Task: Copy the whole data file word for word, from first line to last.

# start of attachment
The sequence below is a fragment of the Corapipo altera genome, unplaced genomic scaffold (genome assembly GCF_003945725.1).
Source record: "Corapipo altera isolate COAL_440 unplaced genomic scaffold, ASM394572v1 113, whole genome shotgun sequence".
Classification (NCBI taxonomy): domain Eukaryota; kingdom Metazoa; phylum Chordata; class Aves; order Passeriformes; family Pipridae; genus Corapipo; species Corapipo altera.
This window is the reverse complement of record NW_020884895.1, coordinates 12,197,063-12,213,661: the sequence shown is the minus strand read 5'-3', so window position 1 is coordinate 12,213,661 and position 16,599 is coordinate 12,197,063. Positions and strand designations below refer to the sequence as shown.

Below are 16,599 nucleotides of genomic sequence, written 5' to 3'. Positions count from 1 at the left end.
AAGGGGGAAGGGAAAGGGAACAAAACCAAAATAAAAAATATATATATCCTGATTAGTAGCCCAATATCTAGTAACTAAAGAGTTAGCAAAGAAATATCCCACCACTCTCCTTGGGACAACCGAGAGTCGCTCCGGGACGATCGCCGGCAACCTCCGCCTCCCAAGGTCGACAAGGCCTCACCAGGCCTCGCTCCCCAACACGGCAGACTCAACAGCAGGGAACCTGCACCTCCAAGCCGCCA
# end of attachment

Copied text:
The sequence below is a fragment of the Corapipo altera genome, unplaced genomic scaffold (genome assembly GCF_003945725.1).
Source record: "Corapipo altera isolate COAL_440 unplaced genomic scaffold, ASM394572v1 113, whole genome shotgun sequence".
Classification (NCBI taxonomy): domain Eukaryota; kingdom Metazoa; phylum Chordata; class Aves; order Passeriformes; family Pipridae; genus Corapipo; species Corapipo altera.
This window is the reverse complement of record NW_020884895.1, coordinates 12,197,063-12,213,661: the sequence shown is the minus strand read 5'-3', so window position 1 is coordinate 12,213,661 and position 16,599 is coordinate 12,197,063. Positions and strand designations below refer to the sequence as shown.

Below are 16,599 nucleotides of genomic sequence, written 5' to 3'. Positions count from 1 at the left end.
AAGGGGGAAGGGAAAGGGAACAAAACCAAAATAAAAAATATATATATCCTGATTAGTAGCCCAATATCTAGTAACTAAAGAGTTAGCAAAGAAATATCCCACCACTCTCCTTGGGACAACCGAGAGTCGCTCCGGGACGATCGCCGGCAACCTCCGCCTCCCAAGGTCGACAAGGCCTCACCAGGCCTCGCTCCCCAACACGGCAGACTCAACAGCAGGGAACCTGCACCTCCAAGCCGCCA